The news that our trade with China has been bad for the American middle class has finally reached the U.S. Senate. On Monday, the Senate will take up legislation that would impose tariffs on Chinese goods so long as China depresses the value of its currency. Despite the partisan polarization that grinds lawmaking to a halt these days, the bill’s support is thoroughly bipartisan, with sponsors ranging from such conservative Republicans as South Carolina’s Lindsey Graham to liberal Ohio Democrat Sherrod Brown. The legislation is expected to clear the Senate’s 60-vote hurdle for a floor vote and move on to the House.

For students of America’s deranged romance with free trade, the fact that the Senate is willing to take on China is little short of amazing. Since the 1980s, the House has been the legislative body where epic battles have been waged over the free-trade agreements that have decimated American manufacturing. The impact of factory closures on congressional districts is generally too big for representatives to ignore. Local manufacturers and bankers, no less than local union members, complain to their House members; when the town’s biggest employer leaves, grief knows no party. Senators, on the other hand, move in a larger world, one where Wall Street contributors and Washington pundits assure them that free trade is invariably good. So while the House has been home to furious fights over NAFTA, CAFTA and extending permanent normalized trade relations to China, the Senate has long passed such measures with much less fuss and sublime indifference to the consequences.

But the consequences can no longer be denied. Between 2001 and 2010, the U.S. trade deficit with China cost Americans 2.8 million jobs, according to a report by economist Robert Scott, issued last week by the liberal Economic Policy Institute. Most of those jobs — 1.9 million — were in manufacturing, and of those, almost half were in computers and electronics.

This wasn’t simply the consequence of China’s cheaper labor or more generous corporate subsidies. As China’s productivity soared during the past decade, the value of its currency should have risen correspondingly. Instead, China purchased dollars, which had the effect of depressing the yuan and making Chinese exports about 28 percent cheaper than they would be if the yuan had been allowed to appreciate, William Cline and John Williamson found in a study for the centrist Peterson Institute for International Economics.

Data like these have been floating around for years, of course. Until now, however, the Senate has remained largely impervious to the evidence of Chinese cheating and American decay. But elite opinion, which the Senate does heed, is finally catching up with mass opinion on whether losing our manufacturing base is a bad thing. An influential July 2009 article in the Harvard Business Review by economists Gary Pisano and Willy Shih argued that losing manufacturing meant losing our edge in innovation, that the relationship between research and production was reciprocal. This would not have come as news to Thomas Edison, but few on Wall Street or in corporate boardrooms the past two decades believed that America’s prosperity and dynamism required the retention and renewal of manufacturing.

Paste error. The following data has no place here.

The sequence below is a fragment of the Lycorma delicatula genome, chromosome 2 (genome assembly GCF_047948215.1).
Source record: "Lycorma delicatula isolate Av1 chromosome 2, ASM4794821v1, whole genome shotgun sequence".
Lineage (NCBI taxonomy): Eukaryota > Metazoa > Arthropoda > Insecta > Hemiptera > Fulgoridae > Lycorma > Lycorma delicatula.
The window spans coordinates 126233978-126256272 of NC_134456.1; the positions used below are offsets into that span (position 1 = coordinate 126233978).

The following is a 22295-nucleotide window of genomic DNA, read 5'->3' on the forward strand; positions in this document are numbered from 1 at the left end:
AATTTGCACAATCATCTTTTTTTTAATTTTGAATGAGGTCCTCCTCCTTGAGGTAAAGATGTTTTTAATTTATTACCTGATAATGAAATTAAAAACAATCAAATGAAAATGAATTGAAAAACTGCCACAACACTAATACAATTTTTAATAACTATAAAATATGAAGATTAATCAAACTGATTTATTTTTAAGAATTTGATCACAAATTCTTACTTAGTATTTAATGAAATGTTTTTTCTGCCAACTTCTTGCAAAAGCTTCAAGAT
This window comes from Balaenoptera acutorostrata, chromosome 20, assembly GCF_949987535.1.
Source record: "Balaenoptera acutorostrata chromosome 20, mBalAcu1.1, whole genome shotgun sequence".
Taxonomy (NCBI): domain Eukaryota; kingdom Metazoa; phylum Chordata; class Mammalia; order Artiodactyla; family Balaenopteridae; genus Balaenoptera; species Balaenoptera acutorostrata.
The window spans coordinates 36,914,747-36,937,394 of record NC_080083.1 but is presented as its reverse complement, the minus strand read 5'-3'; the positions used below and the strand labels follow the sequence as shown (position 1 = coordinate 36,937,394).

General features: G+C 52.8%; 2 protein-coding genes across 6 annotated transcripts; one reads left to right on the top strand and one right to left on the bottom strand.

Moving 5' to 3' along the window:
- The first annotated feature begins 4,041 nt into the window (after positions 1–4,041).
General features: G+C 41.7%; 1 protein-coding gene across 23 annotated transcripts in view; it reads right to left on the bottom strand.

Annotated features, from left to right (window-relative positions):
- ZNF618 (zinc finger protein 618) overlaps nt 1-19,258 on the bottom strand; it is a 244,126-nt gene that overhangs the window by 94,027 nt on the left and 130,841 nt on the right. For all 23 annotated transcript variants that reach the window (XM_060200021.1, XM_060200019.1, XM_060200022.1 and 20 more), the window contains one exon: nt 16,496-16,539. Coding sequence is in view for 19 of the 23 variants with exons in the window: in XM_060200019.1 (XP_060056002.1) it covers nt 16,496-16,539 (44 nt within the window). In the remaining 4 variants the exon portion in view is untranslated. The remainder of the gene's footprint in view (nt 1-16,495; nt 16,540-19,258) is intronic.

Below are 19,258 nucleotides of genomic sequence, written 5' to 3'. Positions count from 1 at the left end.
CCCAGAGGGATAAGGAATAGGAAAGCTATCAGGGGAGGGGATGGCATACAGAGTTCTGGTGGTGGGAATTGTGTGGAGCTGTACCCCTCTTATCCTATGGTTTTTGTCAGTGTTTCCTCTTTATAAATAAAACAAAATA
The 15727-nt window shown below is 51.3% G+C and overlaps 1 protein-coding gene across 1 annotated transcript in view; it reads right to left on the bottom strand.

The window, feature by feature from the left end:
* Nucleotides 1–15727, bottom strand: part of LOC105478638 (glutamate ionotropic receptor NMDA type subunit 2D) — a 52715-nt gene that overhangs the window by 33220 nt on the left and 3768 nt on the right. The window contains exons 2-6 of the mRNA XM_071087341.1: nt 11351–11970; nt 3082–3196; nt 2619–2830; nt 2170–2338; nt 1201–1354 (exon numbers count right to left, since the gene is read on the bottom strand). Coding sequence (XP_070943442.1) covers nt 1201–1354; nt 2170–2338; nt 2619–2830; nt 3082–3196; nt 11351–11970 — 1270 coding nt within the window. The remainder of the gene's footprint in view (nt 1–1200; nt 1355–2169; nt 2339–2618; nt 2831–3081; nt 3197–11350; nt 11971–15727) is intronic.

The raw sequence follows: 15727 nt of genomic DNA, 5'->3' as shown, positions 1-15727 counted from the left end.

Even now, it’s hard to find many there who believe that. Finance has fattened on manufacturing’s decline, as consumer debt replaced producer wages as the fuel that makes America run (and crash). And finance still has friends in Washington. The U.S. Chamber of Commerce, which represents many American corporations that make their products in China, opposes the Senate legislation. Ironically, now that the Senate is on the verge of passing the bill, Politico reports that House Republican leaders have no intention of bringing the bill to a vote. House Speaker John Boehner and Majority Leader Eric Cantor don’t want to jeopardize their assiduously cultivated Wall Street funding — even though polls show rank-and-file Republicans want a more assertive economic posture toward China. That’s doubtless one reason why Mitt Romney has vowed to impose tariffs on China the day he becomes president.

Our current president, meanwhile, has maintained a discreet silence on the Senate bill. Barack Obama has said that he wants the United States to double its exports over the next five years, but expanding American manufacturing on that scale can’t be done if China continues to eat our lunch. No issue divides Wall Street from Main Street more than trade, and winning Main Street’s support in next year’s election will require Obama to stand up more than he has for America’s industrial interests. Hell, even the Senate has figured that one out.